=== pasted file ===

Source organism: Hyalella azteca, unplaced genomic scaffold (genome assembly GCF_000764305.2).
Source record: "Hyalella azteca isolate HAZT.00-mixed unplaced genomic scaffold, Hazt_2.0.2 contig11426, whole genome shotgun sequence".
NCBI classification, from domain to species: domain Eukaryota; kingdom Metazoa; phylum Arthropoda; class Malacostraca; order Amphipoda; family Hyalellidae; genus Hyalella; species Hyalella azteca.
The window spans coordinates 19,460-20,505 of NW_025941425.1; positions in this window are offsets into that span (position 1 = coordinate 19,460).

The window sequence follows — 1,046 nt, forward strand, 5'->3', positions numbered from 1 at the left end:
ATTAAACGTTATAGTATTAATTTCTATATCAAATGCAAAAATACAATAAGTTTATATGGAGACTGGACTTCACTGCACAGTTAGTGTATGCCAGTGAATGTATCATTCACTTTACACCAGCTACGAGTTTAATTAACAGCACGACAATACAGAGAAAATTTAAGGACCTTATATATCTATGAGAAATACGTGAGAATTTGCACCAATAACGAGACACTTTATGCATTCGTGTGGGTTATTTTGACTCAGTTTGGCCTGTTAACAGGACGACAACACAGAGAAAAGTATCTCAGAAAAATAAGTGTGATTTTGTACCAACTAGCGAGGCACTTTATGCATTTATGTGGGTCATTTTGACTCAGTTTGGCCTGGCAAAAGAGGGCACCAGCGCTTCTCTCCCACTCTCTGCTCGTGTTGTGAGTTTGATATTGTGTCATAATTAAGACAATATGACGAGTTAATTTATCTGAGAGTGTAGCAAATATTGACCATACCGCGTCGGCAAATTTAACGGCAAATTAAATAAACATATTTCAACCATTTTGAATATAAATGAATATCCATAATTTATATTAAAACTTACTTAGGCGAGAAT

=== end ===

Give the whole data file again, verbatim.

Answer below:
Source organism: Hyalella azteca, unplaced genomic scaffold (genome assembly GCF_000764305.2).
Source record: "Hyalella azteca isolate HAZT.00-mixed unplaced genomic scaffold, Hazt_2.0.2 contig11426, whole genome shotgun sequence".
NCBI classification, from domain to species: domain Eukaryota; kingdom Metazoa; phylum Arthropoda; class Malacostraca; order Amphipoda; family Hyalellidae; genus Hyalella; species Hyalella azteca.
The window spans coordinates 19,460-20,505 of NW_025941425.1; positions in this window are offsets into that span (position 1 = coordinate 19,460).

The window sequence follows — 1,046 nt, forward strand, 5'->3', positions numbered from 1 at the left end:
ATTAAACGTTATAGTATTAATTTCTATATCAAATGCAAAAATACAATAAGTTTATATGGAGACTGGACTTCACTGCACAGTTAGTGTATGCCAGTGAATGTATCATTCACTTTACACCAGCTACGAGTTTAATTAACAGCACGACAATACAGAGAAAATTTAAGGACCTTATATATCTATGAGAAATACGTGAGAATTTGCACCAATAACGAGACACTTTATGCATTCGTGTGGGTTATTTTGACTCAGTTTGGCCTGTTAACAGGACGACAACACAGAGAAAAGTATCTCAGAAAAATAAGTGTGATTTTGTACCAACTAGCGAGGCACTTTATGCATTTATGTGGGTCATTTTGACTCAGTTTGGCCTGGCAAAAGAGGGCACCAGCGCTTCTCTCCCACTCTCTGCTCGTGTTGTGAGTTTGATATTGTGTCATAATTAAGACAATATGACGAGTTAATTTATCTGAGAGTGTAGCAAATATTGACCATACCGCGTCGGCAAATTTAACGGCAAATTAAATAAACATATTTCAACCATTTTGAATATAAATGAATATCCATAATTTATATTAAAACTTACTTAGGCGAGAAT